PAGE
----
The grassroots campaign supporting independence for Scotland is continuing with an unprecedented series of major meetings and demonstrations.
This will culminate in a huge demonstration in Edinburgh this Saturday.
There have been countless meetings, fundraising events and small demos in cities, towns and villages all over Scotland.
Most were organised by an impressive array of local groups—and not under the direct control of the Scottish National party (SNP).
There is an increasing frustration with the conservatism of the SNP leadership and its obsession with Brexit.
This is fuelling a resurgence in local activism. People are acutely aware of the opportunity that the Brexit chaos engulfing the British government presents.
They want to see a much more vigorous campaign for independence.
The demos have been passionately anti-Tory, anti-racist and, contrary to accusations from some quarters, not tainted by toxic nationalism.
As Brexit polarises politics, the independence movement is uniting people in a fight for a more progressive Scotland, bringing people from many different campaigns together.
We have to keep building the movement, making links with groups such as trade unions and climate justice campaigns.
We cannot wait for the SNP. Breaking up the British state is no small task and we need a movement equal to it.
There remain major hurdles if independence is to become a reality.
The AUOB demos have been predominantly made up of working class people from the length and breadth of Scotland.
We want to harness this growing movement and keep up the pressure on the SNP government for indyref2.
On 12 October there will be an AUOB national assembly in Glasgow and we are inviting representatives from all the different Yes groups and campaigners to take the movement to the next level.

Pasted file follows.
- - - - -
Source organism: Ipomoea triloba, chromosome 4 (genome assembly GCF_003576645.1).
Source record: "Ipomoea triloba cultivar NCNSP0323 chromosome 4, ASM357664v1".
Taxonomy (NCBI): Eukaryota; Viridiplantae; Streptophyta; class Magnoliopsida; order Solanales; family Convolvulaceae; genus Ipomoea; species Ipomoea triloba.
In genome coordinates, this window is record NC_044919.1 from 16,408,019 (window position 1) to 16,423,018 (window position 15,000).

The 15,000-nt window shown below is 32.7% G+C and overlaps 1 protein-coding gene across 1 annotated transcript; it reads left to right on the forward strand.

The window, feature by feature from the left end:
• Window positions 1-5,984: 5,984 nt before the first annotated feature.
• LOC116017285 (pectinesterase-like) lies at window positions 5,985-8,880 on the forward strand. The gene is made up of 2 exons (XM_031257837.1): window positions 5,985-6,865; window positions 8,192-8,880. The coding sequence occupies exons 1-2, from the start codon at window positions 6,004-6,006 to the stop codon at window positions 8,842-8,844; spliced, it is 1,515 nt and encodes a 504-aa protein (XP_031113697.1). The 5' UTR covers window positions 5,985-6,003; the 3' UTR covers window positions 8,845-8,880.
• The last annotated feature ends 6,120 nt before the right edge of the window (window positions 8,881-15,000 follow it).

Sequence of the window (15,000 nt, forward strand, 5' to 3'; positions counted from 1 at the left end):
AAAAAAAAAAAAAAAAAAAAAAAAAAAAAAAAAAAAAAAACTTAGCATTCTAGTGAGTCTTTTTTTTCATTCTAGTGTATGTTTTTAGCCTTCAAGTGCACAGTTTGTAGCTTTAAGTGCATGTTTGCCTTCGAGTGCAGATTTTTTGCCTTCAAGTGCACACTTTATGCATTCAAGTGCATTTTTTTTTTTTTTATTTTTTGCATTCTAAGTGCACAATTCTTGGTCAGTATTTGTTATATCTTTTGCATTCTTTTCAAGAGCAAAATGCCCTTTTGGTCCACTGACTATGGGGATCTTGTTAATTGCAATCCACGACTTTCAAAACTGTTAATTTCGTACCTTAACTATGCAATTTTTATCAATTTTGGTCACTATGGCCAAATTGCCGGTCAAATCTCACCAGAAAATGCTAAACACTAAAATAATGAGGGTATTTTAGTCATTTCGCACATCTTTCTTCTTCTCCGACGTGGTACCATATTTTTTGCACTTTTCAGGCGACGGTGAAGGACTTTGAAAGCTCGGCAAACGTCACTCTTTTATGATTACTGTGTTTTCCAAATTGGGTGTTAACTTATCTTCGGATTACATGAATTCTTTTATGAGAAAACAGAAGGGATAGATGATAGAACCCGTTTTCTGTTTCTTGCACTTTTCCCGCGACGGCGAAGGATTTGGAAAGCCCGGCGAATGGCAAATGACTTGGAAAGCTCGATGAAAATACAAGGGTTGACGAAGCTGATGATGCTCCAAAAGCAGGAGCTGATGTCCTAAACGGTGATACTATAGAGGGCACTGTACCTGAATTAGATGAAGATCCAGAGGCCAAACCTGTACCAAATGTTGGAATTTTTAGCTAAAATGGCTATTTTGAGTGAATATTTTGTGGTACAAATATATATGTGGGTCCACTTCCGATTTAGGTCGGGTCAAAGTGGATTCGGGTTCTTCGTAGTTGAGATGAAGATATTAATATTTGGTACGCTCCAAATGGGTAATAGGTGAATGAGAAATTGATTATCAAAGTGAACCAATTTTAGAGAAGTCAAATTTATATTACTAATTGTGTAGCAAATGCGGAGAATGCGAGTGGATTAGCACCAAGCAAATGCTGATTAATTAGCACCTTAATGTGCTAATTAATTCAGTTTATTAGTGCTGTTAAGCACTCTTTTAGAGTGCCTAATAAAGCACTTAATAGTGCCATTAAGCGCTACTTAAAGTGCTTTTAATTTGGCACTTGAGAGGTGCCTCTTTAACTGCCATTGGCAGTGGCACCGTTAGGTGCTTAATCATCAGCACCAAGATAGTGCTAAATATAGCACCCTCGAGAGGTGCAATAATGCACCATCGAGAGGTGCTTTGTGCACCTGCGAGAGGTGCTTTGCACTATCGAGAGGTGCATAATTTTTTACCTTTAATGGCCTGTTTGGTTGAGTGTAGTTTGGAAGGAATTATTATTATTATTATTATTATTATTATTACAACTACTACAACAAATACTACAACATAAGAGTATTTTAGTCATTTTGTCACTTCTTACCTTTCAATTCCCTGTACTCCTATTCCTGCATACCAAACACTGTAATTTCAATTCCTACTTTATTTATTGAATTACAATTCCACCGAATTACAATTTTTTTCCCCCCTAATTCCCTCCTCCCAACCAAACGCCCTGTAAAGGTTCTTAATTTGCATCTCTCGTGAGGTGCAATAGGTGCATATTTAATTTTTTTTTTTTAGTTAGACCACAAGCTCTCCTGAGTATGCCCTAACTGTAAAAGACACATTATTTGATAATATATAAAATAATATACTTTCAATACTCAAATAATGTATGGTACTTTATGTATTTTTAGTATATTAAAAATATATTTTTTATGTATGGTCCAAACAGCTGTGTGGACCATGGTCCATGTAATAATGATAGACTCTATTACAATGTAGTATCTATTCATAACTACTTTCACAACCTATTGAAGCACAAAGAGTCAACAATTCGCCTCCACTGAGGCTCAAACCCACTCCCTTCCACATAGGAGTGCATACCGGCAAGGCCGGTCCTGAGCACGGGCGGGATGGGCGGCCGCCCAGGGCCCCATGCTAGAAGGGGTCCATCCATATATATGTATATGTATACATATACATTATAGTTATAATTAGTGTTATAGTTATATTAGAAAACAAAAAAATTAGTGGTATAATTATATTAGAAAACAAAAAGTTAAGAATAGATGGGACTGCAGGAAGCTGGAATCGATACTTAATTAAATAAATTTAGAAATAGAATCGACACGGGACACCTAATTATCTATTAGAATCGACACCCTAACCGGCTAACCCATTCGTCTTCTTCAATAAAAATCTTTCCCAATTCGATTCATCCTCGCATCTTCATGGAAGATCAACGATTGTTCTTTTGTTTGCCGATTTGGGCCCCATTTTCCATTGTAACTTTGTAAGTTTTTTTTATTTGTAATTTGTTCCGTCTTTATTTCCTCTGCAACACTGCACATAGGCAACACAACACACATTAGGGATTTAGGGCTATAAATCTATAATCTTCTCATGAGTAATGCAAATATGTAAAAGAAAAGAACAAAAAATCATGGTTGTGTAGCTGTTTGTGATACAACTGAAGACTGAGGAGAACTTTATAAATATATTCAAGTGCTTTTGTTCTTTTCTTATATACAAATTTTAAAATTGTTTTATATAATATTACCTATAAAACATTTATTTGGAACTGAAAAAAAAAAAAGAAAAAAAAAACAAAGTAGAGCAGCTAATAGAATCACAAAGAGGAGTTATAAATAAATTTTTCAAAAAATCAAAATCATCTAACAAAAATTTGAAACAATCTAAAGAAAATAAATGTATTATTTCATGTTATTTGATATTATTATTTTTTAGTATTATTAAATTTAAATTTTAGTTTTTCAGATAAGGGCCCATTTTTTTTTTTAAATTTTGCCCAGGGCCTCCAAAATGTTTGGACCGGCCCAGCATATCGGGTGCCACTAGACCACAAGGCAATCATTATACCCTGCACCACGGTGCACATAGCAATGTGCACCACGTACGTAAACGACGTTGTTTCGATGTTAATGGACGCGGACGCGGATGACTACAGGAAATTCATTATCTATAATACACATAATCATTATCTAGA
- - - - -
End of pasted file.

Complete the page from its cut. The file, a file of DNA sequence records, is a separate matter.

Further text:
Support for Labour in Scotland has been in free fall due to its failure to support independence and indyref2.
Labour can only win a British general election on a radical manifesto which challenges big business and the politicians who back it.
There is no contradiction between this and supporting the right of the people in Scotland to decide whether they want to remain part of Britain. The last few months have shown British politics is in a steep decline.
And they have brought to the surface the brutality and undemocratic character of the Tories, the main political agents of the British state.
The vast majority of working class people in Scotland who support independence do so because they want to see an end to austerity, cuts, war and racism. They want to see the back of Boris Johnson and Tory rule.
Delegates to the Labour Party conference voted for a series of radical proposals including a green new deal, extensive nationalisation, and the abolition of private schools.
If the bosses are able to beat back and undermine this, we should be in no doubt that this will make it harder to put forward a radical case for Scottish independence.
The Scottish independence movement cannot remain neutral in a battle between a radical Labour Party led by Jeremy Corbyn and a very right wing Tory party.
Workers in Scotland should support a Corbyn-led Labour government. But they should also strongly demand our democratic right to hold a second Scottish independence referendum when we choose.
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